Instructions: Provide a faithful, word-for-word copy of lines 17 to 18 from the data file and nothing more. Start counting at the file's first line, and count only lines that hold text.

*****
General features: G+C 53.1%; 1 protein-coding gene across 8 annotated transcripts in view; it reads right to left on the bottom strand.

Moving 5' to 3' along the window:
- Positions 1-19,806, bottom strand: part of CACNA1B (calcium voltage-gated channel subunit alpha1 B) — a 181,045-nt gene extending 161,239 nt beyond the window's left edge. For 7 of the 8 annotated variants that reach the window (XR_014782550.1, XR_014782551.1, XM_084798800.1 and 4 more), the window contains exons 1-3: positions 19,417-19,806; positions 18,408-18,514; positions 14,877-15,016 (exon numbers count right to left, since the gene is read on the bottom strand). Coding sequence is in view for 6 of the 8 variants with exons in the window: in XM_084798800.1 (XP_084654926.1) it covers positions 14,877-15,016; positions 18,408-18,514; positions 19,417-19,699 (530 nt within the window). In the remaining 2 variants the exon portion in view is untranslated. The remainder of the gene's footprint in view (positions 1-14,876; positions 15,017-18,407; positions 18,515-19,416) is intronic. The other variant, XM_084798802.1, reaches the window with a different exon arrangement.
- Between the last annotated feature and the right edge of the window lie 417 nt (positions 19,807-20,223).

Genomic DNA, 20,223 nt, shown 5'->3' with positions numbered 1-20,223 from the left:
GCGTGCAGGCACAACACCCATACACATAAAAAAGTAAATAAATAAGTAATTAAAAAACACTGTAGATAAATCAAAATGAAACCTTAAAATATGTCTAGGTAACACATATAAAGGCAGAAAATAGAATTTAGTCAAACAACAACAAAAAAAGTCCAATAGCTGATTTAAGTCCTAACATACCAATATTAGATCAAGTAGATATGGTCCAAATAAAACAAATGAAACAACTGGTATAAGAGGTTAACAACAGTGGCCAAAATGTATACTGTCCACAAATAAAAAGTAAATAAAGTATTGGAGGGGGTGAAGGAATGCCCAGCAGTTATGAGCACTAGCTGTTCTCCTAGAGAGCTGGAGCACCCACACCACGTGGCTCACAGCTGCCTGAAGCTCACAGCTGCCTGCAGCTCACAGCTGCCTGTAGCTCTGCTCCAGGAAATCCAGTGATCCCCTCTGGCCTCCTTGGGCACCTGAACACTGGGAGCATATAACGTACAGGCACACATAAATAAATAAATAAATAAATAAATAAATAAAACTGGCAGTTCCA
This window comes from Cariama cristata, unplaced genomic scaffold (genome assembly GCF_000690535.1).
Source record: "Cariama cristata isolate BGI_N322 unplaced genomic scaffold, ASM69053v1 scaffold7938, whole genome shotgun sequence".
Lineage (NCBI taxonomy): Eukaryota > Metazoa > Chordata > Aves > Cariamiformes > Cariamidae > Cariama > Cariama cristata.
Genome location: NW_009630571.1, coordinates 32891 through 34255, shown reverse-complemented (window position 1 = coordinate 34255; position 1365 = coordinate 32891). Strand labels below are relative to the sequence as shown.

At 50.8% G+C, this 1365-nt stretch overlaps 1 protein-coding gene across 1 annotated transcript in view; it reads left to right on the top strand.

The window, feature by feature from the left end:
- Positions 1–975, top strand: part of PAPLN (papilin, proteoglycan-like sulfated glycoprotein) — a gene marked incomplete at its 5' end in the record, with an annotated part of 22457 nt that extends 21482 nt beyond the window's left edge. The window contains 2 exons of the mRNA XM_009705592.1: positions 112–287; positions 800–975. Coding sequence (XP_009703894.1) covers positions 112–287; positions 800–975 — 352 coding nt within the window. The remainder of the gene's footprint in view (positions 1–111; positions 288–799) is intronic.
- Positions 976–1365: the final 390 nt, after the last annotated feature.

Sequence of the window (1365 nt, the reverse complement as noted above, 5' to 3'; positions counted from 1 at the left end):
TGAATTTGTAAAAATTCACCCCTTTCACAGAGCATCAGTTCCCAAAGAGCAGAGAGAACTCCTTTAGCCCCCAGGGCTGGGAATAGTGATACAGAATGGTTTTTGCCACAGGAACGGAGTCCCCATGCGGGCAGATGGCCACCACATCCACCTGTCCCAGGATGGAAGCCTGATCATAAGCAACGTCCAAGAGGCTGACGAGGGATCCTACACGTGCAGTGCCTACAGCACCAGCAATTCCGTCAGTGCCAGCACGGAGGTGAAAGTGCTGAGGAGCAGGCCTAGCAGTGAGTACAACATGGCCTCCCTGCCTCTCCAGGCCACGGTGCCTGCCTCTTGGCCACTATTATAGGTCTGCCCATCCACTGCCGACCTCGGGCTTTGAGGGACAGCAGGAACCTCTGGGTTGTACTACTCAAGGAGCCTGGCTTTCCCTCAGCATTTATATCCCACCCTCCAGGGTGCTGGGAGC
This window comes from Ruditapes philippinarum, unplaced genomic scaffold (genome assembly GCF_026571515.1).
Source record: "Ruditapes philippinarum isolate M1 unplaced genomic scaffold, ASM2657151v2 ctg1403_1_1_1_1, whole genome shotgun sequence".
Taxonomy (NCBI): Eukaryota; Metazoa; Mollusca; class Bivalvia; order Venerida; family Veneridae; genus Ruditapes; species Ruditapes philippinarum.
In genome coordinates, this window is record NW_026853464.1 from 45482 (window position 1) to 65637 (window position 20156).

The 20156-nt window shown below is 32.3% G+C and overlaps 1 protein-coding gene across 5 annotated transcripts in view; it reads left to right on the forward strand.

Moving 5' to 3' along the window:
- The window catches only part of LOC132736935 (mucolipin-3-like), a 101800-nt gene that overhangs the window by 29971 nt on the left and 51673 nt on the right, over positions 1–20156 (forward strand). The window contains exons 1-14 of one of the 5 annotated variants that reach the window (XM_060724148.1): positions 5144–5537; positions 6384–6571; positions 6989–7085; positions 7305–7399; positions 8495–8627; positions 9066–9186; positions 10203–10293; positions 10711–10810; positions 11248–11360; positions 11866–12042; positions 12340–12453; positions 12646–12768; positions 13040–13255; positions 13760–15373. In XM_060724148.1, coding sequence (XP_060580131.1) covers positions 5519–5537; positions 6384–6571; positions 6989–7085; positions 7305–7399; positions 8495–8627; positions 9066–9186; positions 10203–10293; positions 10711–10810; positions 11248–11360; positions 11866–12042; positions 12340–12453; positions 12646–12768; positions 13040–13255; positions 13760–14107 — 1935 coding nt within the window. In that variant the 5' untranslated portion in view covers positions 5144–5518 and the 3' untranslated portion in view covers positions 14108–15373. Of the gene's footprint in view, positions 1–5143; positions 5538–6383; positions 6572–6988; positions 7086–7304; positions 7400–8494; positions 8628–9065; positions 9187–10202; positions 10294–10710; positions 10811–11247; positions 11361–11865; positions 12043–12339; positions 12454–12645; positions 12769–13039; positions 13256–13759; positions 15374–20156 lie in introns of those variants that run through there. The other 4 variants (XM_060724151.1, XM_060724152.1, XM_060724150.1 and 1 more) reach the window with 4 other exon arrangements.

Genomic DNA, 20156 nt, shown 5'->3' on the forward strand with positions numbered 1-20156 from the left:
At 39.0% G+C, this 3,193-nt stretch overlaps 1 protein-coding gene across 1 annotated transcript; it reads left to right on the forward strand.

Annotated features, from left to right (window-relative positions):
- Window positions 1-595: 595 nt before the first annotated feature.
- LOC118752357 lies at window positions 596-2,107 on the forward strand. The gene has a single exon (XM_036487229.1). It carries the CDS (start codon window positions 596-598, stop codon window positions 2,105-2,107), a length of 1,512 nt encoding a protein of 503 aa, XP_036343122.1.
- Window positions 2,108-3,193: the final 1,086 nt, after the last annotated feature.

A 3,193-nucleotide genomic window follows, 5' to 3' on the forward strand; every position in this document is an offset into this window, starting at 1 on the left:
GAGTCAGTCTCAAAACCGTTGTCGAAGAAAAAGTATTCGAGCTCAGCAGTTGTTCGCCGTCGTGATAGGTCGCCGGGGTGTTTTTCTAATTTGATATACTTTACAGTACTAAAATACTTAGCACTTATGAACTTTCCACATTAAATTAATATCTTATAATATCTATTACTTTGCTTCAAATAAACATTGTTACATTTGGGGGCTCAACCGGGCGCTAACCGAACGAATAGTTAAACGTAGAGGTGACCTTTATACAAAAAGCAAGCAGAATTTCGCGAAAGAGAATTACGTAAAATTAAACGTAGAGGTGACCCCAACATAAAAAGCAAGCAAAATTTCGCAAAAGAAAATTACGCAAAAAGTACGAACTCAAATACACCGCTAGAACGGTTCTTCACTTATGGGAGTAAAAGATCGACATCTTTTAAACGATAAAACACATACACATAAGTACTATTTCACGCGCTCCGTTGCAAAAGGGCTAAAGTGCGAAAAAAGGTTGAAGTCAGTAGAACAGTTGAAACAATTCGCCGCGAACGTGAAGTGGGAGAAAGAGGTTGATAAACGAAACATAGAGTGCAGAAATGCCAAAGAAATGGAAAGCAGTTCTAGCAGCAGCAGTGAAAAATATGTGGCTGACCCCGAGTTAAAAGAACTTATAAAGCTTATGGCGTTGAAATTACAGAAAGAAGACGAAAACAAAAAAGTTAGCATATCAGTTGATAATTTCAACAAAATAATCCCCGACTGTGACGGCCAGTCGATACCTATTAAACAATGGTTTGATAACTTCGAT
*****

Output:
This window comes from Ruditapes philippinarum, unplaced genomic scaffold (genome assembly GCF_026571515.1).
Source record: "Ruditapes philippinarum isolate M1 unplaced genomic scaffold, ASM2657151v2 ctg1403_1_1_1_1, whole genome shotgun sequence".